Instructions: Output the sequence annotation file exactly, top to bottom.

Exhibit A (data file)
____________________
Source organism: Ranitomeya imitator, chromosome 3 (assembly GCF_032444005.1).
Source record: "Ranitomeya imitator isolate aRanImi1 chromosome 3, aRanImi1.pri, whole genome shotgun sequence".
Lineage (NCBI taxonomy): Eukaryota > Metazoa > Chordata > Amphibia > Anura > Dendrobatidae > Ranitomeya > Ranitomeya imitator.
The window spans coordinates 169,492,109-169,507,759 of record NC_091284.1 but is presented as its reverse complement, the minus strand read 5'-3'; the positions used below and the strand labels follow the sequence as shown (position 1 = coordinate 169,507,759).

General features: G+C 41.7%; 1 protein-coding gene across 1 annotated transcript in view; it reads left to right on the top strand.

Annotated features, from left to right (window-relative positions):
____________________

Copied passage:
Source organism: Ranitomeya imitator, chromosome 3 (assembly GCF_032444005.1).
Source record: "Ranitomeya imitator isolate aRanImi1 chromosome 3, aRanImi1.pri, whole genome shotgun sequence".
Lineage (NCBI taxonomy): Eukaryota > Metazoa > Chordata > Amphibia > Anura > Dendrobatidae > Ranitomeya > Ranitomeya imitator.
The window spans coordinates 169,492,109-169,507,759 of record NC_091284.1 but is presented as its reverse complement, the minus strand read 5'-3'; the positions used below and the strand labels follow the sequence as shown (position 1 = coordinate 169,507,759).

General features: G+C 41.7%; 1 protein-coding gene across 1 annotated transcript in view; it reads left to right on the top strand.

Annotated features, from left to right (window-relative positions):